Truth, Inspiration, Hope.

In Japan, Insulting Someone Online Could Now Land You in Jail for a Year

Published: June 14, 2022
The Japanese flag flutters over the Bank of Japan (BoJ) head office building (bottom) in Tokyo on April 27, 2022. (Image: KAZUHIRO NOGI/AFP via Getty Images)

On Monday, June 13, the Japanese parliament passed legislation that would make online insults punishable by up to one year in prison. 

The new legislation, which amends the country’s penal code, is poised to come into effect later this summer. If convicted of making online insults an offender can be punished by up to one year in prison or be fined 300,000 yen ($US 2,225.40), CNN reported.

Previously, offenders potentially faced 30 days of detention and a fine of 10,000 yen ($US 74.18) for insulting someone online..

The new legislation also extends the statute of limitations for such offenses from one year to three. 

The new legislation is largely believed to be a reaction to the suicide death of Hana Kimura, who at 22-years old took her own life after receiving multiple hateful online messages, according to The Japan Times

Kimura was a professional wrestler and star of Netflix’s reality show “Terrace House.”

The new legislation is facing considerable criticism by lawmakers who are attempting to find a balance between free speech and hate speech online. 

Seiho Cho, a Japan-based criminal lawyer, told CNN that the revised law gave no classification of what constitutes an insult. “There needs to be a guideline that makes a distinction on what qualifies as an insult. For example, at the moment, even if someone calls the leader of Japan an idiot, then maybe under the revised law that could be classed as an insult,” he said.

In Japan, insults and defamation are considered two different crimes. 

According to Japan’s Ministry of Justice, insults are defined as publicly demeaning someone’s social standing without referring to specific facts about them or a specific action while defamation alleges facts about a person, CNN reported.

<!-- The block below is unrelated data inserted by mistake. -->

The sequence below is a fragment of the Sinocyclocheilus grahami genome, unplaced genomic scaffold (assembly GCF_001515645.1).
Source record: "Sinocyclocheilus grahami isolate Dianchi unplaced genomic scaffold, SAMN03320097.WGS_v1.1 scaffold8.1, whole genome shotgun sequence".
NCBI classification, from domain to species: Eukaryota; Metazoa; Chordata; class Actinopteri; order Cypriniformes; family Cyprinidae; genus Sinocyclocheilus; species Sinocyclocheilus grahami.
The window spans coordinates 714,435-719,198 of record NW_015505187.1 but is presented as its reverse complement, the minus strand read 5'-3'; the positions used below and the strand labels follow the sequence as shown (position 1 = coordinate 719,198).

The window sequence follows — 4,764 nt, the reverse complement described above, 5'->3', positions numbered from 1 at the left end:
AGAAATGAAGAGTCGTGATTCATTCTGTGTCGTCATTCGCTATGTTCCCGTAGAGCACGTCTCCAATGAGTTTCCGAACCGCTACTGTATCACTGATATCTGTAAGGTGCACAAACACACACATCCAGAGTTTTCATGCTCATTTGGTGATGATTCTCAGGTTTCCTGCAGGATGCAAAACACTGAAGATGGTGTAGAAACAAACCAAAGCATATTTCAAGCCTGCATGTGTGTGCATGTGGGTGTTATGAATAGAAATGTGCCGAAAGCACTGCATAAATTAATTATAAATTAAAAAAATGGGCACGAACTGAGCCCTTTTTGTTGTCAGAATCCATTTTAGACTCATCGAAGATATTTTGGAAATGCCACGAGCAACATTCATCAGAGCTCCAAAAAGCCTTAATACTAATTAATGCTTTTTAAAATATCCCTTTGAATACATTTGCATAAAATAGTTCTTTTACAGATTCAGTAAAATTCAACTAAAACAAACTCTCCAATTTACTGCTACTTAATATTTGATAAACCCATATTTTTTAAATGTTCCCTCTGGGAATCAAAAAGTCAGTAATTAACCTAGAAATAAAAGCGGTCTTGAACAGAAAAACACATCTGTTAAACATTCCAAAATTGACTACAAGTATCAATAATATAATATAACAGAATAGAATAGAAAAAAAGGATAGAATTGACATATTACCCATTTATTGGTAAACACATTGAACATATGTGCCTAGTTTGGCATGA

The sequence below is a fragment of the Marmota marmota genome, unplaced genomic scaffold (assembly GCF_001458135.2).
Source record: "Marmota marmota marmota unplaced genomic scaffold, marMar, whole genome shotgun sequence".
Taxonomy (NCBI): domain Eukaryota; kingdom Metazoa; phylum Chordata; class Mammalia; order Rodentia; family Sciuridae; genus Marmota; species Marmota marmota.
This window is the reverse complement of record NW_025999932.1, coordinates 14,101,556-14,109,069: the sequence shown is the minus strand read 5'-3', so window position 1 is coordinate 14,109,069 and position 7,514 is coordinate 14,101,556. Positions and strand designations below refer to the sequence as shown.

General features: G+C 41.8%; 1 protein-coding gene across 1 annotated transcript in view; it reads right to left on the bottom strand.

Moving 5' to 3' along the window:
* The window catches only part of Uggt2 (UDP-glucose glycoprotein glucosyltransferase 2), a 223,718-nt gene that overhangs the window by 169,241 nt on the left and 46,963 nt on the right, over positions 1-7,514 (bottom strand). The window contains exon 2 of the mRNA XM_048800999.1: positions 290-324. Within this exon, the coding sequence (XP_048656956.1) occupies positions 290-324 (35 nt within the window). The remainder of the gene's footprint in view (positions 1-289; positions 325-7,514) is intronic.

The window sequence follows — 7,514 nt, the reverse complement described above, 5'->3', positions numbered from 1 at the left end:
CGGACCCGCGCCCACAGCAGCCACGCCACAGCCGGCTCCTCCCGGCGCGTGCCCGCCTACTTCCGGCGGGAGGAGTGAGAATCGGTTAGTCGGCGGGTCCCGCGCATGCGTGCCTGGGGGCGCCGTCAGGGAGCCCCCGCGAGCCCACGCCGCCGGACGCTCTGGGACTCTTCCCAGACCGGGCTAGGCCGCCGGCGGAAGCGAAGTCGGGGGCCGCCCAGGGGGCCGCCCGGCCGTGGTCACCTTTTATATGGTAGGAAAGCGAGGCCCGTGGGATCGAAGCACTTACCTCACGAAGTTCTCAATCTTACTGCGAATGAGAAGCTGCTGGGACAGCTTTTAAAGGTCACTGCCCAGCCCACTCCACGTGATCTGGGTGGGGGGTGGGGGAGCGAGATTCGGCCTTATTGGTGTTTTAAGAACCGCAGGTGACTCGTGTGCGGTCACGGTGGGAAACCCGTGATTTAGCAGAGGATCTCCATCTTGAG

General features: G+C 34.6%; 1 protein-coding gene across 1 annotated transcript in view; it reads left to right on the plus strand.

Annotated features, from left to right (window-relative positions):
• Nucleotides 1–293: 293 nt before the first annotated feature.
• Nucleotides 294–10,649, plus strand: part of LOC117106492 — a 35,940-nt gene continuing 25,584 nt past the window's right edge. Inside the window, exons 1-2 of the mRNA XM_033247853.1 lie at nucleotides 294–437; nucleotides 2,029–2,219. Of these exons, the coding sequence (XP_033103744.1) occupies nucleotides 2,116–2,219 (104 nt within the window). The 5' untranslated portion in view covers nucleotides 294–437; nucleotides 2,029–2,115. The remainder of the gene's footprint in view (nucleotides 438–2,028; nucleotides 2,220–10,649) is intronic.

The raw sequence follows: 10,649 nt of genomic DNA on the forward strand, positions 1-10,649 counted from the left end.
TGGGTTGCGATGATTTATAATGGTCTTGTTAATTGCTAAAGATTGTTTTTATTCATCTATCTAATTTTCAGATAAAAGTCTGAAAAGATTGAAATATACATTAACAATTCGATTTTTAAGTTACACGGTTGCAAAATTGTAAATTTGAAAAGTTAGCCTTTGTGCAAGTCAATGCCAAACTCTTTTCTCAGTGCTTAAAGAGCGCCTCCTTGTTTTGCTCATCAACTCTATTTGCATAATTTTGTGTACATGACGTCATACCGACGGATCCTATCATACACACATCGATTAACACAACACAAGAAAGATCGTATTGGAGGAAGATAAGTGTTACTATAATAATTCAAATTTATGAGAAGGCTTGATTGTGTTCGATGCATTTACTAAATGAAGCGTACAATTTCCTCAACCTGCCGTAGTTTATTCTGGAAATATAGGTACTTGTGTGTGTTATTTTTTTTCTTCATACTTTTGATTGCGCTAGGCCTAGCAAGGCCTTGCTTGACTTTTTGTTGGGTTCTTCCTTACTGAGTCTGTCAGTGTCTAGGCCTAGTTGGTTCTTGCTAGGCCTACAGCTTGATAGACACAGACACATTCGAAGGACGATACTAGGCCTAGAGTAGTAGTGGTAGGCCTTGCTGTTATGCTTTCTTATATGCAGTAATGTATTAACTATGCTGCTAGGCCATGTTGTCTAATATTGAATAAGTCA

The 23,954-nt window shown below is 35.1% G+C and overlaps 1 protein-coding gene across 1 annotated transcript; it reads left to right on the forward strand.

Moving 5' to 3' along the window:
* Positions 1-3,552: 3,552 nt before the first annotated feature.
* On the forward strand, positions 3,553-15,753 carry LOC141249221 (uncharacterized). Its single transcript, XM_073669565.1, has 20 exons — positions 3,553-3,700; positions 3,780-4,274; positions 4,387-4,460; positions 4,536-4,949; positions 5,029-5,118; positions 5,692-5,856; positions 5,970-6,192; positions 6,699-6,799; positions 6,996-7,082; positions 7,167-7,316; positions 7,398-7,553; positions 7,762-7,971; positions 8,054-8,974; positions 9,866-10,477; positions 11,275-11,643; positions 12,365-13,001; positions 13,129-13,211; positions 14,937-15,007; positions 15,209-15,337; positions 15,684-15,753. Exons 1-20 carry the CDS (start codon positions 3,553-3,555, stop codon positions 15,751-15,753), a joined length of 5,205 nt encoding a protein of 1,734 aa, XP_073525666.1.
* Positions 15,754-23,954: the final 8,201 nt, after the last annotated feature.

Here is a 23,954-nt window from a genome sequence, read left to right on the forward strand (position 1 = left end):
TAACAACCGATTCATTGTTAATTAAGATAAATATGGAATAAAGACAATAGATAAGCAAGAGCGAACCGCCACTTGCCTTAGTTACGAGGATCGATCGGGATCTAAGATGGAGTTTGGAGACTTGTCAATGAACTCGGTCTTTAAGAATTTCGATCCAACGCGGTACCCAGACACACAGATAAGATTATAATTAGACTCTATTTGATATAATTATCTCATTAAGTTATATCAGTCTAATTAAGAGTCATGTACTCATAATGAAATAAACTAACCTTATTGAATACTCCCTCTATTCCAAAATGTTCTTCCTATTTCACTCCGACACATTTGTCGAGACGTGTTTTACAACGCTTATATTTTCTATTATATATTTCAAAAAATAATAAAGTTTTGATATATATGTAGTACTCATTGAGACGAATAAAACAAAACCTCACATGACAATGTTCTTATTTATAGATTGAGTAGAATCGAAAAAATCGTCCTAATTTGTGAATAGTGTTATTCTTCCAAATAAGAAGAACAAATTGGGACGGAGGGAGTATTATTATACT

Hana Kimura enters the ring during the Women’s Pro-Wrestling Stardom at Korakuen Hall on March 08, 2020 in Tokyo, Japan. (Image: Etsuo Hara/Getty Images)

Hana Kimura’s death

On May 23, 2020, Kimura posted self-harm images on Twitter and Instagram alongside hateful comments she was receiving online, according to Variety

She was found dead by suicide later that day. 

Around 7-months later on December 15, 2020 police announced the arrest of a man in his mid-20s for cyberbullying. 

The accused, who resided in the Osaka Prefecture, admitted to the allegations and was quoted by police as saying, “couldn’t forgive Kimura’s attitude on the program.”

In March 2021, the Tokyo Prosecutor’s Office indicted the man for online abuse directed at Kimura, however the man was not required to face trial under the indictment. 

The man was issued a fine of 9,000 yen ($US 80.00) for his actions prompting many to protest saying the punishment was too light.

In April 2021, Tokyo Metropolitan Police charged another man in his late 30s for online abuse he had sent Kimura. The second man, from Fukui Prefecture, admitted to the allegations under questioning telling investigators, “Many hateful messages had been posted, and I followed suit. I’m sorry.”

According to, when the man was asked why he sent the messages he said he was, “simply joining in with what he saw others doing on her site.”

Kyoko Kimura, Hana’s mother, filed a lawsuit with the Tokyo District Court in January of 2021, seeking damages of 2.94 million yen ((US$ 27,000) against a third man for causing emotional distress to her family, Kyodo News reported.  

On May 19, 2021 a Japanese Court Judge, Momoko Ikehara, ordered the third man to pay Kimura’s family 1.29 million yen ($US 12,000.00).